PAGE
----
In episode 63, These Strategies Will Help You Raise Great Kids, of our podcast, This Grit and Grace Life, Darlene Brock, co-founder and president of The Grit and Grace Project, shares some of her own parenting experiences and snippets of wisdom from her new book, Raising Great Girls. Having raised two caring and successful daughters of her own, Darlene penned her book in the hopes of encouraging other moms to push past the difficulties that often come with cultivating young ladies (or young men!).
In Raising Great Girls, Darlene outlines various job descriptions, like Creative Counselor and Coach, that a parent must assume in order to mold a balanced daughter. She breaks down three of these job titles within the podcast and underscores their importance with a comical retelling of memories; she also takes a deep dive into some more serious topics. Below are segments from the podcast where Darlene talks with Julie, giving other moms tips for stepping into these roles and explains how they can be used to raise great girls.
“You have to be the coach of your child. Coaches—they’re the ones that inspire the team, they make the rules, they set the pace, and they bench their players. Let’s say you have a two-year-old who you are shopping with, and of course, what do they do but (have) a complete meltdown. So, is it their sin nature showing its ugly head? Or is it that you haven’t fed them recently because you’ve had too many things to do and you forgot lunch? Or are they exhausted?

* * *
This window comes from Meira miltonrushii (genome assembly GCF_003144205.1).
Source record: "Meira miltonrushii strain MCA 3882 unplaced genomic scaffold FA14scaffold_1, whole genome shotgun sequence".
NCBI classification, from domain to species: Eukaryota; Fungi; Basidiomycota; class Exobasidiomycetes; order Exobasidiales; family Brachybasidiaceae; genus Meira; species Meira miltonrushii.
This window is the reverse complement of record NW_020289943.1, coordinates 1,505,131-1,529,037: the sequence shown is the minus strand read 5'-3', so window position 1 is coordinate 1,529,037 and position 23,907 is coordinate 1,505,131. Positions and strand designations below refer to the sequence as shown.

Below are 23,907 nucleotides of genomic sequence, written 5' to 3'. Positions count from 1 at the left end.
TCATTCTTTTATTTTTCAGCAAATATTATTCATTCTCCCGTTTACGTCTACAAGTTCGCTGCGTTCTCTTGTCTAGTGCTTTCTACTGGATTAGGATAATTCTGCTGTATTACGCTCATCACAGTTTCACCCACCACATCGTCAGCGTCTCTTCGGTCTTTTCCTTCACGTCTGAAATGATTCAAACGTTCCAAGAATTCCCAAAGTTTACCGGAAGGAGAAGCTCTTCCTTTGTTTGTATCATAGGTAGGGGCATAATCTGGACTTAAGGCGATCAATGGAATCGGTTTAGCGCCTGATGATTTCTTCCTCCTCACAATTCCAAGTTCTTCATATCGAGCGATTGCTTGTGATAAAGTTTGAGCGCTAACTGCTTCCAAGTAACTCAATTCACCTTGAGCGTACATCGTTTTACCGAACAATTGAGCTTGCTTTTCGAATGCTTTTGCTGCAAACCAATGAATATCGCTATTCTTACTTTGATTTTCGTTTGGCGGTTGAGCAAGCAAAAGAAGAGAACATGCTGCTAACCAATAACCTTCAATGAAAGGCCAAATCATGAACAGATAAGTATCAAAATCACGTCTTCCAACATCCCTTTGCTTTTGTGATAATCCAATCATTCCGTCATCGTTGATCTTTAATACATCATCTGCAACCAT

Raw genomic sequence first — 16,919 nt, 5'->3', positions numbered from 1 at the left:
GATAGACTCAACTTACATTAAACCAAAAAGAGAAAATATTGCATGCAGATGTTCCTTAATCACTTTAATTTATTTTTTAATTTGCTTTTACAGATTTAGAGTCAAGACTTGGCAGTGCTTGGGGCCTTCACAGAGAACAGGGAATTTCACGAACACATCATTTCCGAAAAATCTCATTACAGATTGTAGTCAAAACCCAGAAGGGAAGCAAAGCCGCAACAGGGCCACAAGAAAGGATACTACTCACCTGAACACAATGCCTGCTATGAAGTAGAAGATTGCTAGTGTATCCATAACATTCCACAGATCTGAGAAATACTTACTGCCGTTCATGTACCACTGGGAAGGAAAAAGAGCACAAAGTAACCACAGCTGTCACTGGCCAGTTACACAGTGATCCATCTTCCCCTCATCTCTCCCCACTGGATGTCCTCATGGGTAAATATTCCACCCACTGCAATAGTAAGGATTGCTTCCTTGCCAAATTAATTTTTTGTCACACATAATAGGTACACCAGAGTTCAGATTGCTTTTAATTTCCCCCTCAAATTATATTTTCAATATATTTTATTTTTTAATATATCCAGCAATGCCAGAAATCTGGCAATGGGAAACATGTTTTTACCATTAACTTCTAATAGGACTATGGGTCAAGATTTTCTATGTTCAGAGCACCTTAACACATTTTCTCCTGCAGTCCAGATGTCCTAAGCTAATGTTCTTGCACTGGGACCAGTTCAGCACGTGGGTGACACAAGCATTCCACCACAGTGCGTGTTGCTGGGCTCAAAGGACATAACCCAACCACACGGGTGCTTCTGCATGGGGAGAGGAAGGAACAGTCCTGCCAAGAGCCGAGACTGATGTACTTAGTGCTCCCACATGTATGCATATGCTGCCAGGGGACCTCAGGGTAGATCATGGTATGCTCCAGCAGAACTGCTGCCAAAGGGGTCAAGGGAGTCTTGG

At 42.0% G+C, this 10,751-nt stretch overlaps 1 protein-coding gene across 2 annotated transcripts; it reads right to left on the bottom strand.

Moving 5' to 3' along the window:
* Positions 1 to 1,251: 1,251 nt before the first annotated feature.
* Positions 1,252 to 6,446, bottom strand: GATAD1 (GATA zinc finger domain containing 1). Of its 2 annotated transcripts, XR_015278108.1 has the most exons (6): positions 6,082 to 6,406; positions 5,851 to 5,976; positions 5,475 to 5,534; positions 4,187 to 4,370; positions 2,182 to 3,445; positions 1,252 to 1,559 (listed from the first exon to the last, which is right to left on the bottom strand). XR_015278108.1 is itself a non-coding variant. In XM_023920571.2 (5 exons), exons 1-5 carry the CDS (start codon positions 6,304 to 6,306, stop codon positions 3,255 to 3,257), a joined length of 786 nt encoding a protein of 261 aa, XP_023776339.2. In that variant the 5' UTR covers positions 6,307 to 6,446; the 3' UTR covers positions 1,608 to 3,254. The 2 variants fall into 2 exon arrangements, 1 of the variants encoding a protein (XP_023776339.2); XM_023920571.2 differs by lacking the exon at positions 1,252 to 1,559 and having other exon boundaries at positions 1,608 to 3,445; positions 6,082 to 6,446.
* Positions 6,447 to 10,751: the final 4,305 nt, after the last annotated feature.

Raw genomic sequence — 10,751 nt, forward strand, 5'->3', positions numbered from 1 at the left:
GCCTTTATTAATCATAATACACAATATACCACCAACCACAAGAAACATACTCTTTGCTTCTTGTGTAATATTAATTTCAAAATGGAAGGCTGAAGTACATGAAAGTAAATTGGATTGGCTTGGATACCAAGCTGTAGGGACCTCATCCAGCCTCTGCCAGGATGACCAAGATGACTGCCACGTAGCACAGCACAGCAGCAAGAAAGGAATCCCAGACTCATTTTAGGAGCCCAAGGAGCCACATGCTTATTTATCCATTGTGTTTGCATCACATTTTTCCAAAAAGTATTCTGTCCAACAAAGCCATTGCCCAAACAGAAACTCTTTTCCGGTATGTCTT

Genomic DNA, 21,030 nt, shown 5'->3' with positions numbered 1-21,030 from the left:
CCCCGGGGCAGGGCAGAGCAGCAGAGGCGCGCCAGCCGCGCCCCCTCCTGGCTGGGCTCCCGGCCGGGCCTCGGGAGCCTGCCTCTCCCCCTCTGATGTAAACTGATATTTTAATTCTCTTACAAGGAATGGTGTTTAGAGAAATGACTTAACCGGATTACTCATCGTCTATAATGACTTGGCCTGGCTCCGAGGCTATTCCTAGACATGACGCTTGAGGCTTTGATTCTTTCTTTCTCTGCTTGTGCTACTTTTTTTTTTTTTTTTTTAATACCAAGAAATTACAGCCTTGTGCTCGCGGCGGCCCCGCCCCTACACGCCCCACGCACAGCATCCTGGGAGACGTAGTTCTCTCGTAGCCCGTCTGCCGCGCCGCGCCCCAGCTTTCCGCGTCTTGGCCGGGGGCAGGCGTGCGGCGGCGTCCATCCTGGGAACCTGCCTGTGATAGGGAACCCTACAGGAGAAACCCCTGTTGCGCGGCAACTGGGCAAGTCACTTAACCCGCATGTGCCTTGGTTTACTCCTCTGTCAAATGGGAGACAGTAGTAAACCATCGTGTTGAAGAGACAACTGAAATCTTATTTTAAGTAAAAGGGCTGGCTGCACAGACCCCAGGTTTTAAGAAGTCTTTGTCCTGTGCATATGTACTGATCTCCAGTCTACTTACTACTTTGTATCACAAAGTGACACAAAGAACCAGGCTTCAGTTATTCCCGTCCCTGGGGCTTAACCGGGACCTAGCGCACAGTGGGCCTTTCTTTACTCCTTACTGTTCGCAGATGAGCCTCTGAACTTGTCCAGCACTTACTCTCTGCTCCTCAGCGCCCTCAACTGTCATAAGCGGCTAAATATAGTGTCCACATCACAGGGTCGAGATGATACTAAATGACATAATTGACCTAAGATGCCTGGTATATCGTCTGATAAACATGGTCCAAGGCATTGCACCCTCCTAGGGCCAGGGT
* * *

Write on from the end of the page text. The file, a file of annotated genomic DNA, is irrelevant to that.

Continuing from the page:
So, as a coach you kind of have to go, all right, do I need to just reset this play? Do I need to take them home and put him to bed? Or do I need to bench them because this is blatant disobedience? So, you know, in any situation you kind of have to look at it and determine which action you take as the coach of your child.
I think sometimes we get so focused on what they’re doing right or wrong, that we’re not spending the necessary time to build who they are. You know, who they are will determine whether they act right or wrong. It’s like when you coach a player and you build their individual talents, then they become a better player. I think as a mother you do the same thing. You are looking to … are they kind? Even though they left their toy in the store and you have to go back and find it. Are they thoughtful? Are they compassionate? Is their tenderheartedness putting them in situations that you wish they weren’t, but you want them to be tenderhearted at the same time? You want to guide them around things or experiences they may not need to be in.
Some children need to feel encouraged and supported and they respond to that more than they do parameters or discipline or actions. I think it is individualizing how you handle every single child that you have.”
Professor of Gender Studies